NEWS + ADVICE
3 Interviewing Tips for Your Job Search
When you are looking for a job, getting an interview is a great step forward. And for most people, a scary one. Interviewing is a specialized dance, one that has been re-invented since the last time you went dancing. And it is often even more difficult for people in IT, intel, accounting, or those transitioning from the military.
First, you need to understand that any interview is a two way street. Each side has something of value to offer and each side has needs the other side can fill. This column is going to talk about how you present yourself and demonstrate your value. A follow-up will talk about how you learn enough to know if you are interested in the job and the organization.
So how do you ace the interview?
Tip 1: Your Basic Introduction Needs to Demonstrate Your Value
Have a basic paragraph or two about your skills, knowledge, and street smarts (known in business as soft skills) ready. At some point you will be asked, “tell me about yourself” or “tell me who you are.” This mini-bio sets the stage for the interviewer to understand and appreciate what you offer. It makes it easier for both sides to have a productive discussion. This is an expanded version of the introductory/elevator speech you have been using in your job search.
Skip years and job titles – talk about achievements that show your abilities.
Use the language the employer uses. Take the words from their job ad or website and make them your own.
“But, all my work is classified.” Well, no it is not. While the context of what you do may be classified, much of your work can be discussed. Are you “known for my abliity to take data from multiple sources and turn it into actionable information”? Do you “present regularly to national level executives”? Have you “maintained secure telecom capabilities in temporary sites”? There are always aspects of your work you can talk about. And the right government contractor will understand.
Don’t just mouth platitudes. Never say “I’m a good manager”; instead, say “I am known as a demanding but fair manager. I consistently get people promoted, and many have stayed in touch with me for years after they moved on.” Everyone is a great team-player, so you say “I have been tapped repeatedly to take over poorly performing groups and get them working effectively again.”
Tip 2: Show Your Value in Their Terms
When you are selected for an interview, you need to recheck all your research and then see what else you can learn about the specific employer and function. At best, you will find someone in your network who is or has worked there for some insight. But if not, you still can learn a lot about them by doing online research, reading their own materials and website, and seeing who they are hiring or letting go.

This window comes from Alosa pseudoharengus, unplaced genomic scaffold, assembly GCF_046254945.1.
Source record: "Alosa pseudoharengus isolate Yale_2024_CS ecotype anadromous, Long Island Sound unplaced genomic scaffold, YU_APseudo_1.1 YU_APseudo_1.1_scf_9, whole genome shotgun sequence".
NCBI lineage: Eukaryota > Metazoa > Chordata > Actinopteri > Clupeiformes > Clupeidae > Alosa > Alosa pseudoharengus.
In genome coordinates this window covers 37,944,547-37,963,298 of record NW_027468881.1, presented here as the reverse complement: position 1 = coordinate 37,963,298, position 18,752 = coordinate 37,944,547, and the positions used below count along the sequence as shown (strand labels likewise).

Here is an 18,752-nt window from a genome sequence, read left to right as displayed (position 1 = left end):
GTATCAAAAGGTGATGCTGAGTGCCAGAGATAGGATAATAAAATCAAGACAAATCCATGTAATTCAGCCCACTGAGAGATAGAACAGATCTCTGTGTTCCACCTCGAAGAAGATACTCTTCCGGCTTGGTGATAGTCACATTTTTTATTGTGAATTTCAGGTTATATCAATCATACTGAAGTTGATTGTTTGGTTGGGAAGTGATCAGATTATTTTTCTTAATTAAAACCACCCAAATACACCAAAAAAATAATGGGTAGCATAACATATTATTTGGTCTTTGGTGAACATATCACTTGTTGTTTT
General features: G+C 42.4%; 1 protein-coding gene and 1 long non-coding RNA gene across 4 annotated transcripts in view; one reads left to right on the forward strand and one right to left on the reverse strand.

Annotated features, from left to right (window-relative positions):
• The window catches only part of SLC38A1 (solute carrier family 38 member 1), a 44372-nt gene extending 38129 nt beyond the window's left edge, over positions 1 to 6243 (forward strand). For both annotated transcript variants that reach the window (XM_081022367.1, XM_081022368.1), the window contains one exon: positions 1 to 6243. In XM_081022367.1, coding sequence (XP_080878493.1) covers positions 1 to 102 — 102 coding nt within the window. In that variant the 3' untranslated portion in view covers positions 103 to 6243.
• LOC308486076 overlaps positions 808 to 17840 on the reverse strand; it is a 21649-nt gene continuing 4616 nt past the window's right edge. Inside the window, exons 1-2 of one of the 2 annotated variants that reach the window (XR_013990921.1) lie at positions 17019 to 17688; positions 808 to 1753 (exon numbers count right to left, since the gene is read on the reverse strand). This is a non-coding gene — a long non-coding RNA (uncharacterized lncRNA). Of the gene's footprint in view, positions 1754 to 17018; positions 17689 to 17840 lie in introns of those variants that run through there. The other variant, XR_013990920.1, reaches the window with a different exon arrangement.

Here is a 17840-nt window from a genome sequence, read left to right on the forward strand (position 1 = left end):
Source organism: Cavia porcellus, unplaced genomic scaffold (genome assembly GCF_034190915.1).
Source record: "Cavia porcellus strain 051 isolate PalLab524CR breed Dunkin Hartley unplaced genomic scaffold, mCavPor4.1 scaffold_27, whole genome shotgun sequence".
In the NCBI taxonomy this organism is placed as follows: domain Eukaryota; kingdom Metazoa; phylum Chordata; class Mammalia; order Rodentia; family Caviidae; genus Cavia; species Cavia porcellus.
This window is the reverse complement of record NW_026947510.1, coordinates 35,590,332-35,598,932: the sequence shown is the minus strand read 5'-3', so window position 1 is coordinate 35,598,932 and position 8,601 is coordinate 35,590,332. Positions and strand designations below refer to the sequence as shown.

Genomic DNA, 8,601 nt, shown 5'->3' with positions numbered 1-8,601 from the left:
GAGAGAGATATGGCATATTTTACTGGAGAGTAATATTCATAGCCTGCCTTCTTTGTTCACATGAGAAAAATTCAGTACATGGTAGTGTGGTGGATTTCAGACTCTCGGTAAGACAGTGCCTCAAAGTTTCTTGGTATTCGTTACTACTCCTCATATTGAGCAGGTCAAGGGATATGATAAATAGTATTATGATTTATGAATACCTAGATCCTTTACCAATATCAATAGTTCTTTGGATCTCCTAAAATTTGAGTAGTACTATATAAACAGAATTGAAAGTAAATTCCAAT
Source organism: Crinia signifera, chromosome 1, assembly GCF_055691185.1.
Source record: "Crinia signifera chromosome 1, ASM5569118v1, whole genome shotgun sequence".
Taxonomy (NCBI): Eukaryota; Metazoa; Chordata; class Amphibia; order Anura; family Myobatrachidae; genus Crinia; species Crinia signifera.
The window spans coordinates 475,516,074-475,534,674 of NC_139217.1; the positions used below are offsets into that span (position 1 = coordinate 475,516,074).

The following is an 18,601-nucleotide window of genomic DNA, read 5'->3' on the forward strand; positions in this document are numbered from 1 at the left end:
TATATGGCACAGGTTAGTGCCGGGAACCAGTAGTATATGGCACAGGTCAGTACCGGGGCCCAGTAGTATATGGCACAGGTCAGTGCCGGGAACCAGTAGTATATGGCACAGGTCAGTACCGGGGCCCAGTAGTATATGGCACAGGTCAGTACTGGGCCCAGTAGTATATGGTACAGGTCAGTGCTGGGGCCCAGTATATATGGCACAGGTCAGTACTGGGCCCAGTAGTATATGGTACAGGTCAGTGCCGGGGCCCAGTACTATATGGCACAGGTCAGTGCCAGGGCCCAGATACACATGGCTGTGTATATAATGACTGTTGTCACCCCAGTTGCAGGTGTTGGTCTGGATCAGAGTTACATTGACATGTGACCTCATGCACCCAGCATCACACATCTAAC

There are some terrific web tutorials on doing research on organizations. But your local public library’s reference librarian has the best knowledge you can tap into for help without spending a fortune.
As you do your research, look at how the organization presents itself. What do they say about their culture, their values and mission, new or continuing work, and the way employees succeed. And look at what external sources say also, to see if it matches or not.
Then when you are talking to the interviewers, use the organization’s words and their values. If they have talked reliability, you talk up your own record of reliability. If they talk mission-driven, you talk about their mission and how it has been demonstrated in your work. Or you talk about mission-driven in your military career and how you see that carrying over to their mission.
Tip 3. Brag
Not all of us are comfortable about talking about ourselves in obviously positive terms. But in an interview, you are in sell mode. You need to be able to talk about your achievements. You need to show the results of your work in terms the potential employer will understand.
This doesn’t mean talking on and on or falsifying your record.
It does mean that you need to concretely demonstrate some of your relevant successes. In pharmaceutical sales, candidates are expected to have a ‘brag book’ with records of big sales, client commendations, quota performance, awards, and such. Writers are expected to have a collection of published clips or internal examples of their work. A new college grad is expected to have relevant courses or major papers, a good GPA, extra-curricular successes, and internships or some work experience.
All of us are expected to have a record of achievements that we talk about in terms relevant to the employer.
Yours might be successful data architecture projects or winning proposal writing or the ability to save a failing project. Whatever your successes, you want to be able to talk about them in concrete terms that show what the situation was, what you actually did, and the results.
When I talk about my work, I talk about how an organization can succeed by creating conditions for its people to thrive. But if I do not back that up with concrete information about how I have done that with others and how that directly relates to the need of the CEO I am talking to, it is so much hot air. When you talk about being a Ranger in Afghanistan, many interviewers might not see the relevance to their needs. But if you talk about the efforts needed to graduate from Ranger school plus, say, the teamwork and communications skills and leadership aspects needed to succeed as a Ranger in a combat zone, you can make your case.